Criminal Investigation of Republican Attorney General Candidate Ken Paxton Won’t Happen Till After Election

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Ever since Republican State Senator and nominee for attorney general Ken Paxton admitted to violating state security laws in May, the possibility of a criminal investigation has loomed over his head. In July, the watchdog group Texans for Public Justice filed the criminal complaint necessary to initiate an investigation by the Texas Public Integrity Unit.

Last week, Gregg Cox, the chief of the Public Integrity Unit announced that the investigation into Paxton would not proceed until after the election. Cox explained that “We have a policy that we do not take action on complaints when that action could affect a pending election when it is close to that election. It’s just not proper for the criminal justice system to be used in any way to affect the outcome of an election.”

Cox also noted that this has been a long-standing policy of the Public Integrity Unit, because of the volume of complaints they get around election time.

In May, Paxton admitted to soliciting investment clients without being registered with the Texas Securities Board, and paid a $1000 fine. According to laws that Paxton himself voted for, Paxton’s actions constitute a third-degree felony.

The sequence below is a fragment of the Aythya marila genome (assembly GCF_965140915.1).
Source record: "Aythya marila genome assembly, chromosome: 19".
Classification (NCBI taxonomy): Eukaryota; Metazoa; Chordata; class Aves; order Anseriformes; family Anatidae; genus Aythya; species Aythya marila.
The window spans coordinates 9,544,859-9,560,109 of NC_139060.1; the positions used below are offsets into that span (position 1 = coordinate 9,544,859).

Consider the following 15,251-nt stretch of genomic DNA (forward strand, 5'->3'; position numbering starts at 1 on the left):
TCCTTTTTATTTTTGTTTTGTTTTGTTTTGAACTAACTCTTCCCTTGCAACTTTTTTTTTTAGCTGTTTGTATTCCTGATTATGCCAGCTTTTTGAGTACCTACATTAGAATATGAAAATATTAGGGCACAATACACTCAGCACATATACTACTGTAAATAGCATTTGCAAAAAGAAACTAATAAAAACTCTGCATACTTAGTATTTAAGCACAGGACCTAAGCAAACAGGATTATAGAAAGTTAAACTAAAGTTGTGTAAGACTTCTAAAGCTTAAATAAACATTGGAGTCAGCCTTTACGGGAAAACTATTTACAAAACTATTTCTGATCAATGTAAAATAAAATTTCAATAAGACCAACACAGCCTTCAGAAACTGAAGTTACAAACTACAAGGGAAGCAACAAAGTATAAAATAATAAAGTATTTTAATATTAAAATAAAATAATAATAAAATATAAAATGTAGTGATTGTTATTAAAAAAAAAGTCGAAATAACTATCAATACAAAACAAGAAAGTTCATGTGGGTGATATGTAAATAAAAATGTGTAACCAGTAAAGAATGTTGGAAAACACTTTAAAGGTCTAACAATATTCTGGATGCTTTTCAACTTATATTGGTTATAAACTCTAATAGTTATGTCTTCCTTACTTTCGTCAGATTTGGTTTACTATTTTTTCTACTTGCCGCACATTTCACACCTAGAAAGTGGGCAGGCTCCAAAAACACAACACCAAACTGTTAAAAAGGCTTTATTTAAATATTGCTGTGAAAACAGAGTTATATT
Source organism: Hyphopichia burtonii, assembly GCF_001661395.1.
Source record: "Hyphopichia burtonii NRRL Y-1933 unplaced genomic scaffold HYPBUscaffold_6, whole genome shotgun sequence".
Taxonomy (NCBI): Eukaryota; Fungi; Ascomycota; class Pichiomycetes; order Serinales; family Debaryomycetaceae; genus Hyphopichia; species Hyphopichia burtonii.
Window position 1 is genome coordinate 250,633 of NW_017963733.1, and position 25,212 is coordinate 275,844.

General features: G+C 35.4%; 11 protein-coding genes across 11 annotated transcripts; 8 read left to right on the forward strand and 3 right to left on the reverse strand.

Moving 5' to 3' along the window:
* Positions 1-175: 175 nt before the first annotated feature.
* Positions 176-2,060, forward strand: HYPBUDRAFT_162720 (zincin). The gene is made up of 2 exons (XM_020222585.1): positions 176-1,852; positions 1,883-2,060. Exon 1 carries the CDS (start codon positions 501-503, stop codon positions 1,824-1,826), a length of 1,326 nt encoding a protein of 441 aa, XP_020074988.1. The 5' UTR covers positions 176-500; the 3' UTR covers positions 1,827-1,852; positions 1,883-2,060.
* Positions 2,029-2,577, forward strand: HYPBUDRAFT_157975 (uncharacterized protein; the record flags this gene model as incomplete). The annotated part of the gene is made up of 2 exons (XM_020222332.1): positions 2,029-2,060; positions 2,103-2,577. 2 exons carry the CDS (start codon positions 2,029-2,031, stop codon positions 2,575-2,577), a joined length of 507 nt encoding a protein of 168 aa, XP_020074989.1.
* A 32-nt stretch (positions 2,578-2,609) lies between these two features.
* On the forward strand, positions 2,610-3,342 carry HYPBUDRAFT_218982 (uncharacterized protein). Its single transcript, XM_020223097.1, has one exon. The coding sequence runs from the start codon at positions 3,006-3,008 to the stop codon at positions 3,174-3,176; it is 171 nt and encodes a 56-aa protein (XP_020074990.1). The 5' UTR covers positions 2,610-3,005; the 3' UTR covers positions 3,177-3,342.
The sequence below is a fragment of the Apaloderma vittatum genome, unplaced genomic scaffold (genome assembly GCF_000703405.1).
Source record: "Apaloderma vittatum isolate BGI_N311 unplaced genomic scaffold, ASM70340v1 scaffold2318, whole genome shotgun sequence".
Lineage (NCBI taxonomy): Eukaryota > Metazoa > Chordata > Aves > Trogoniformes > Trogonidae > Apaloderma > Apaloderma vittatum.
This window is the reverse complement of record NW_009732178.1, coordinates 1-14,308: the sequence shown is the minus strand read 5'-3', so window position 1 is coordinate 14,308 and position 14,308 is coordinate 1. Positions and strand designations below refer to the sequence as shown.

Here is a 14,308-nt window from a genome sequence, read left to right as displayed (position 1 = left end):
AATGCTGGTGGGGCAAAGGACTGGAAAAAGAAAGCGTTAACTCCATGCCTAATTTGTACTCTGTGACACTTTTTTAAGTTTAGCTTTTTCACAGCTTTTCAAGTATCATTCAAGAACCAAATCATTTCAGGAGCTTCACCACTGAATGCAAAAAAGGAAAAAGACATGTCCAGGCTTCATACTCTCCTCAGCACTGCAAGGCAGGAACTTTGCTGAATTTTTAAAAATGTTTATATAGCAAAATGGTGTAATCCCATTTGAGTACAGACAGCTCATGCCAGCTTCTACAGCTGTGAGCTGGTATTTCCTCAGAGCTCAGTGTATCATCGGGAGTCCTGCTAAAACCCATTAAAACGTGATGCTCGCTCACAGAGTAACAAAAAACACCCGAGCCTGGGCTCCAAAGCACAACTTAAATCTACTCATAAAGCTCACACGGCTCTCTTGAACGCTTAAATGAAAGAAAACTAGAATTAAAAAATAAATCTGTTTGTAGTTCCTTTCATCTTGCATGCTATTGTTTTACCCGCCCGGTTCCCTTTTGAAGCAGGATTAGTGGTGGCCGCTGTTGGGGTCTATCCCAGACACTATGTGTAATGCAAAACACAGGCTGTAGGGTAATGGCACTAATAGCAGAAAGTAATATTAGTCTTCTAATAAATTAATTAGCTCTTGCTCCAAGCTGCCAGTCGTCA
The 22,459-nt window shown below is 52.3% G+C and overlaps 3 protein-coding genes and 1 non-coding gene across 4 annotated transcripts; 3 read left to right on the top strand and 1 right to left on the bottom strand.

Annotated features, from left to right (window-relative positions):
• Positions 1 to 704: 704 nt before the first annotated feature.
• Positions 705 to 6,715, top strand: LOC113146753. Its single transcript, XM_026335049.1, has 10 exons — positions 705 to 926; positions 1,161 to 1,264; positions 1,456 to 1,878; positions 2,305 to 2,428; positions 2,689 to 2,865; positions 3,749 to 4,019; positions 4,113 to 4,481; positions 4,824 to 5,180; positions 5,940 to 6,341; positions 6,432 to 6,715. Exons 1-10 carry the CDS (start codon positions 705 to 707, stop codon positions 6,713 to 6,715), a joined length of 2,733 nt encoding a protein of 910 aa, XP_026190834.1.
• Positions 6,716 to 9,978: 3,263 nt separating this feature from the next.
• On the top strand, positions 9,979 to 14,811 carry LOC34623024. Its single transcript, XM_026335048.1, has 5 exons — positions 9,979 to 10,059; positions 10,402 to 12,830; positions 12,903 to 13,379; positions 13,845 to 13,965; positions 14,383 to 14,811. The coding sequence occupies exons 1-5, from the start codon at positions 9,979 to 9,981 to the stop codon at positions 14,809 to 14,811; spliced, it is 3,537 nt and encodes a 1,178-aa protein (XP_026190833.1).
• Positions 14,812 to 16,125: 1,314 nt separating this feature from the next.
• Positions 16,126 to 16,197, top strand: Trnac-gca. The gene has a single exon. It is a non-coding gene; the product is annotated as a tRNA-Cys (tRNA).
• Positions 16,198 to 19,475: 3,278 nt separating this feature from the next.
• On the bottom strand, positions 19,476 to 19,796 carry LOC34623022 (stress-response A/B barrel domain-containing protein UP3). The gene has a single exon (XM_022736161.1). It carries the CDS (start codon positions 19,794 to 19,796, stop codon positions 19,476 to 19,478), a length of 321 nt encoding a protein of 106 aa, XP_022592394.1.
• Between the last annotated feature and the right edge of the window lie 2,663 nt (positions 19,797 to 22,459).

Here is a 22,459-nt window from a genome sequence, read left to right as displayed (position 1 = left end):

Had the criminal investigation into Paxton’s illegal activity proceeded before the election, he could have been stripped of his nomination. Nonetheless, as it stands, if he wins Paxton could still be faced with a grand jury investigation within just months of taking statewide office. Were he to be convicted, Ken Paxton would be ineligible to serve as attorney general, as state law prohibits a convicted felon from holding the office.

Democrats like candidate for attorney general Sam Houston have called on Paxton to step up and explain his actions. Paxton has largely been MIA on the campaign trail–in July his spokesman even physically blocked a reporter to stop him from asking questions about Paxton’s questionable activity. Paxton has also refused Sam Houston’s challenge to discuss the issues publicly for Texans in a debate.

It’s clear that Ken Paxton is facing some serious problems. While he may have gotten a temporary reprieve on the criminal investigation until election day, that possible felony will be awaiting Paxton on the other side.


About Author

Katie Singh

Katie grew up in Austin and has been involved in Texas politics since 2004. She has been a part of several campaigns, from state house races to working at President Obama's campaign headquarters in 2012. She loves public policy, public health, and tacos. Katie tweets from @kasingh19.

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